Author(s): Ohnaga T, Shimada Y, Moriyama M, Kishi H, Obata T, , Ohnaga T, Shimada Y, Moriyama M, Kishi H, Obata T,
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Abstract Here, we developed polymeric microfluidic devices for the isolation of circulating tumor cells. The devices, with more than 30,000 microposts in the channel, were produced successfully by a UV light-curing process lasting 3 min. The device surface was coated with anti-epithelial cell adhesion molecule antibody by just contacting the antibody solution, and a flow system including the device was established to send a cell suspension through it. We carried out flow tests for evaluation of the device's ability to capture tumor cells using an esophageal cancer cell line, KYSE220, dispersed in phosphate-buffered saline or mononuclear cell separation from whole blood. After the suspension flowed through the chip, many cells were seen to be captured on the microposts coated with the antibody, whereas there were few cells in the device without the antibody. Owing to the transparency of the device, we could observe the intact and the stained cells captured on the microposts by transmitted light microscopy and phase contrast microscopy, in addition to fluorescent microscopy, which required fluorescence labeling. Cell capture efficiencies (i.e., recovery rates of the flowing cancer cells by capture with the microfluidic device) were measured. The resulting values were 0.88 and 0.95 for cell suspension in phosphate-buffered saline, and 0.85 for the suspension in the mononuclear cell separation, suggesting the sufficiency of this device for the isolation of circulating tumor cells. Therefore, our device may be useful for research and treatments that rely on investigation of circulating tumor cells in the blood of cancer patients.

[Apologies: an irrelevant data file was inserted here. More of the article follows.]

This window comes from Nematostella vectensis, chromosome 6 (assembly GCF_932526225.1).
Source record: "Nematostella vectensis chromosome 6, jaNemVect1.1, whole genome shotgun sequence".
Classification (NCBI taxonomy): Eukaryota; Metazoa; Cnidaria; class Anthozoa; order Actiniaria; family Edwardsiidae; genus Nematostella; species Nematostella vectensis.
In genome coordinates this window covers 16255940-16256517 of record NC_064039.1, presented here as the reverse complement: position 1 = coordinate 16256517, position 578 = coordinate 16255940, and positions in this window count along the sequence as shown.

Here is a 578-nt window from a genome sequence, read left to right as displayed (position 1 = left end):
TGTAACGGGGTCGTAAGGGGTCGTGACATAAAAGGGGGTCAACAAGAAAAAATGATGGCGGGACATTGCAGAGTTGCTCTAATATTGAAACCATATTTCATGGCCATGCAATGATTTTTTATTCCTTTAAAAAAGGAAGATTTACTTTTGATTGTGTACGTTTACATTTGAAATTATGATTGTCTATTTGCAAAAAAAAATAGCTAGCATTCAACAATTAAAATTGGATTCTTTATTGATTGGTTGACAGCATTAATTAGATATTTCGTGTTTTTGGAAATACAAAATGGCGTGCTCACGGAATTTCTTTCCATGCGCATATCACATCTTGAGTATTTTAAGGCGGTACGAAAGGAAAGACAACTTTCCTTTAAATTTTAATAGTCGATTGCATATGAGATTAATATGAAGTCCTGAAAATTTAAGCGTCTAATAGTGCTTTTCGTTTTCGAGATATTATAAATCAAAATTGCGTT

This article was published in Biomed Microdevices
and referenced in Breast Cancer: Current Research